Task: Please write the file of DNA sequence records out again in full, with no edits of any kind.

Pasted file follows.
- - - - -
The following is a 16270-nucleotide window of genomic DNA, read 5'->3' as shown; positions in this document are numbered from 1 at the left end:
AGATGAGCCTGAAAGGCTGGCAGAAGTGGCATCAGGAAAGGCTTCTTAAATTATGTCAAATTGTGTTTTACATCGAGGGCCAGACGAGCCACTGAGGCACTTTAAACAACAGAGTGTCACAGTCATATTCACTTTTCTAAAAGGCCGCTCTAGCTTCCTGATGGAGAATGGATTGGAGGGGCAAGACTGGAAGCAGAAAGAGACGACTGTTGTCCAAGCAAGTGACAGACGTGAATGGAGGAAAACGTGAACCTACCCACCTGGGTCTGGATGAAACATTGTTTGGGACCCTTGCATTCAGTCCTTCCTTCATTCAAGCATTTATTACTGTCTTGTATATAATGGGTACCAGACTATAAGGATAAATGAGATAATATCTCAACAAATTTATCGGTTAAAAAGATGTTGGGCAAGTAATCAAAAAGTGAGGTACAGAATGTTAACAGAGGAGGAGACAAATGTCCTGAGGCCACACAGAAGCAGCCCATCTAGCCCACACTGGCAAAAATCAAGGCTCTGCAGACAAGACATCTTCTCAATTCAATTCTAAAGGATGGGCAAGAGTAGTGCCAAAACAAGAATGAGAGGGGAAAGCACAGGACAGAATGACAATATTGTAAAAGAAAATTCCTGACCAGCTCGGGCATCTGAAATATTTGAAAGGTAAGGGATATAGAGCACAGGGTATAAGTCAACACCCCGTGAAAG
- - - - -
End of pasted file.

The following is a 16270-nucleotide window of genomic DNA, read 5'->3' as shown; positions in this document are numbered from 1 at the left end:
AGATGAGCCTGAAAGGCTGGCAGAAGTGGCATCAGGAAAGGCTTCTTAAATTATGTCAAATTGTGTTTTACATCGAGGGCCAGACGAGCCACTGAGGCACTTTAAACAACAGAGTGTCACAGTCATATTCACTTTTCTAAAAGGCCGCTCTAGCTTCCTGATGGAGAATGGATTGGAGGGGCAAGACTGGAAGCAGAAAGAGACGACTGTTGTCCAAGCAAGTGACAGACGTGAATGGAGGAAAACGTGAACCTACCCACCTGGGTCTGGATGAAACATTGTTTGGGACCCTTGCATTCAGTCCTTCCTTCATTCAAGCATTTATTACTGTCTTGTATATAATGGGTACCAGACTATAAGGATAAATGAGATAATATCTCAACAAATTTATCGGTTAAAAAGATGTTGGGCAAGTAATCAAAAAGTGAGGTACAGAATGTTAACAGAGGAGGAGACAAATGTCCTGAGGCCACACAGAAGCAGCCCATCTAGCCCACACTGGCAAAAATCAAGGCTCTGCAGACAAGACATCTTCTCAATTCAATTCTAAAGGATGGGCAAGAGTAGTGCCAAAACAAGAATGAGAGGGGAAAGCACAGGACAGAATGACAATATTGTAAAAGAAAATTCCTGACCAGCTCGGGCATCTGAAATATTTGAAAGGTAAGGGATATAGAGCACAGGGTATAAGTCAACACCCCGTGAAAG